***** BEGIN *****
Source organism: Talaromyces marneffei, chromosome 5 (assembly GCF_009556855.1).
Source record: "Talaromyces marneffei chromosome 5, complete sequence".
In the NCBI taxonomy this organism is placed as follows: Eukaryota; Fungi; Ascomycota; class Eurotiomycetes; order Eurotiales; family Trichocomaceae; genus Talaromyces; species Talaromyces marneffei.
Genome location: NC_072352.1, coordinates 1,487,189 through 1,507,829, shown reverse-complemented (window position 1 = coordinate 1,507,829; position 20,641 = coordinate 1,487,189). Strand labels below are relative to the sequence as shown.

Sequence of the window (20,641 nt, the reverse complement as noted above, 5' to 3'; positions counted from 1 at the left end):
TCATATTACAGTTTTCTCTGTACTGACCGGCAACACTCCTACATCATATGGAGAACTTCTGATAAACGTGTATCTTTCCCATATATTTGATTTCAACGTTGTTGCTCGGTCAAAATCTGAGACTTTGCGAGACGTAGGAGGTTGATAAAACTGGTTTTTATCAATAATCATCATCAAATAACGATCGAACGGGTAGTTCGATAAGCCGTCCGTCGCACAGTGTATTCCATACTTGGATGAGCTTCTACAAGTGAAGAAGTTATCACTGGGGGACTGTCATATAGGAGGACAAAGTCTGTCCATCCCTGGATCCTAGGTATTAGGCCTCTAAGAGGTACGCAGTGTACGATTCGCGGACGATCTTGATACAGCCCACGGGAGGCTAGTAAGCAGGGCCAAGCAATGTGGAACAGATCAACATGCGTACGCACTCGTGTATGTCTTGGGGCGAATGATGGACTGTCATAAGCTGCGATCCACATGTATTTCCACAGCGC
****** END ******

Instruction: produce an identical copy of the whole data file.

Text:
Source organism: Talaromyces marneffei, chromosome 5 (assembly GCF_009556855.1).
Source record: "Talaromyces marneffei chromosome 5, complete sequence".
In the NCBI taxonomy this organism is placed as follows: Eukaryota; Fungi; Ascomycota; class Eurotiomycetes; order Eurotiales; family Trichocomaceae; genus Talaromyces; species Talaromyces marneffei.
Genome location: NC_072352.1, coordinates 1,487,189 through 1,507,829, shown reverse-complemented (window position 1 = coordinate 1,507,829; position 20,641 = coordinate 1,487,189). Strand labels below are relative to the sequence as shown.

Sequence of the window (20,641 nt, the reverse complement as noted above, 5' to 3'; positions counted from 1 at the left end):
TCATATTACAGTTTTCTCTGTACTGACCGGCAACACTCCTACATCATATGGAGAACTTCTGATAAACGTGTATCTTTCCCATATATTTGATTTCAACGTTGTTGCTCGGTCAAAATCTGAGACTTTGCGAGACGTAGGAGGTTGATAAAACTGGTTTTTATCAATAATCATCATCAAATAACGATCGAACGGGTAGTTCGATAAGCCGTCCGTCGCACAGTGTATTCCATACTTGGATGAGCTTCTACAAGTGAAGAAGTTATCACTGGGGGACTGTCATATAGGAGGACAAAGTCTGTCCATCCCTGGATCCTAGGTATTAGGCCTCTAAGAGGTACGCAGTGTACGATTCGCGGACGATCTTGATACAGCCCACGGGAGGCTAGTAAGCAGGGCCAAGCAATGTGGAACAGATCAACATGCGTACGCACTCGTGTATGTCTTGGGGCGAATGATGGACTGTCATAAGCTGCGATCCACATGTATTTCCACAGCGC